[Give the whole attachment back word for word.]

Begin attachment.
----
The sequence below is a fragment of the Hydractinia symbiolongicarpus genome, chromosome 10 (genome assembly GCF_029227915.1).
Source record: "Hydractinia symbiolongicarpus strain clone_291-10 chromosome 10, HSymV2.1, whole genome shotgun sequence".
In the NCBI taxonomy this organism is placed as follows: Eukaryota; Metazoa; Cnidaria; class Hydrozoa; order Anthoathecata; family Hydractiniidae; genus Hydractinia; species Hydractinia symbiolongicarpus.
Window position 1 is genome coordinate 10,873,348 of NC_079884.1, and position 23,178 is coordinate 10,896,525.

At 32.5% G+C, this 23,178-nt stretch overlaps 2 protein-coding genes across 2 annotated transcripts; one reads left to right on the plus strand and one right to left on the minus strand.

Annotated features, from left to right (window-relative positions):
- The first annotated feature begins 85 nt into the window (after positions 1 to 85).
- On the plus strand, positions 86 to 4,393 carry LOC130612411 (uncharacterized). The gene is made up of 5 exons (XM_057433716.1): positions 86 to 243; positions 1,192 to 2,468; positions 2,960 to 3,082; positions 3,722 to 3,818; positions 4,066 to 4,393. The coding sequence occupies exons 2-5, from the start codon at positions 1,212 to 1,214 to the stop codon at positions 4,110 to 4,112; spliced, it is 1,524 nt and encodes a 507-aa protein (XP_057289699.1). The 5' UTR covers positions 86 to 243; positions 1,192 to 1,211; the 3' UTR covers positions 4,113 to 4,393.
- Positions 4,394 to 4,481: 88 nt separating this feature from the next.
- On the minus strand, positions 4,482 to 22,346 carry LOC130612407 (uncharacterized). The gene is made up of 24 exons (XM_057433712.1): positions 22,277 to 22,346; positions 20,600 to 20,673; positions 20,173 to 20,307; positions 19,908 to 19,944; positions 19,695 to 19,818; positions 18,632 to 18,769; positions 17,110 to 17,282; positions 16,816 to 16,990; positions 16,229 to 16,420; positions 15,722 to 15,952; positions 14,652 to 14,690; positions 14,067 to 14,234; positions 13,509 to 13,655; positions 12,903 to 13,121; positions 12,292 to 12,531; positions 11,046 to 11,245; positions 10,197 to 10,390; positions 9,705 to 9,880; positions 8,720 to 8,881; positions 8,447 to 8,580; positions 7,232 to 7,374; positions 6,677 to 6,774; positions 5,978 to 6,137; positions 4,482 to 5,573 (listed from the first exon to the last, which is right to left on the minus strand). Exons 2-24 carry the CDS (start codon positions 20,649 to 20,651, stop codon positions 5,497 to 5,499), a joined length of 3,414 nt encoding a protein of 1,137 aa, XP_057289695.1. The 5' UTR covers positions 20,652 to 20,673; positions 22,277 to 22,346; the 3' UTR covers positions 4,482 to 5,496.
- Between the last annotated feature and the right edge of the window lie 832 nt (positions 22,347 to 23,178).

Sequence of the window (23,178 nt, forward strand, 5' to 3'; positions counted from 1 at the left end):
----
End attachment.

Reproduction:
The sequence below is a fragment of the Hydractinia symbiolongicarpus genome, chromosome 10 (genome assembly GCF_029227915.1).
Source record: "Hydractinia symbiolongicarpus strain clone_291-10 chromosome 10, HSymV2.1, whole genome shotgun sequence".
In the NCBI taxonomy this organism is placed as follows: Eukaryota; Metazoa; Cnidaria; class Hydrozoa; order Anthoathecata; family Hydractiniidae; genus Hydractinia; species Hydractinia symbiolongicarpus.
Window position 1 is genome coordinate 10,873,348 of NC_079884.1, and position 23,178 is coordinate 10,896,525.

At 32.5% G+C, this 23,178-nt stretch overlaps 2 protein-coding genes across 2 annotated transcripts; one reads left to right on the plus strand and one right to left on the minus strand.

Annotated features, from left to right (window-relative positions):
- The first annotated feature begins 85 nt into the window (after positions 1 to 85).
- On the plus strand, positions 86 to 4,393 carry LOC130612411 (uncharacterized). The gene is made up of 5 exons (XM_057433716.1): positions 86 to 243; positions 1,192 to 2,468; positions 2,960 to 3,082; positions 3,722 to 3,818; positions 4,066 to 4,393. The coding sequence occupies exons 2-5, from the start codon at positions 1,212 to 1,214 to the stop codon at positions 4,110 to 4,112; spliced, it is 1,524 nt and encodes a 507-aa protein (XP_057289699.1). The 5' UTR covers positions 86 to 243; positions 1,192 to 1,211; the 3' UTR covers positions 4,113 to 4,393.
- Positions 4,394 to 4,481: 88 nt separating this feature from the next.
- On the minus strand, positions 4,482 to 22,346 carry LOC130612407 (uncharacterized). The gene is made up of 24 exons (XM_057433712.1): positions 22,277 to 22,346; positions 20,600 to 20,673; positions 20,173 to 20,307; positions 19,908 to 19,944; positions 19,695 to 19,818; positions 18,632 to 18,769; positions 17,110 to 17,282; positions 16,816 to 16,990; positions 16,229 to 16,420; positions 15,722 to 15,952; positions 14,652 to 14,690; positions 14,067 to 14,234; positions 13,509 to 13,655; positions 12,903 to 13,121; positions 12,292 to 12,531; positions 11,046 to 11,245; positions 10,197 to 10,390; positions 9,705 to 9,880; positions 8,720 to 8,881; positions 8,447 to 8,580; positions 7,232 to 7,374; positions 6,677 to 6,774; positions 5,978 to 6,137; positions 4,482 to 5,573 (listed from the first exon to the last, which is right to left on the minus strand). Exons 2-24 carry the CDS (start codon positions 20,649 to 20,651, stop codon positions 5,497 to 5,499), a joined length of 3,414 nt encoding a protein of 1,137 aa, XP_057289695.1. The 5' UTR covers positions 20,652 to 20,673; positions 22,277 to 22,346; the 3' UTR covers positions 4,482 to 5,496.
- Between the last annotated feature and the right edge of the window lie 832 nt (positions 22,347 to 23,178).

Sequence of the window (23,178 nt, forward strand, 5' to 3'; positions counted from 1 at the left end):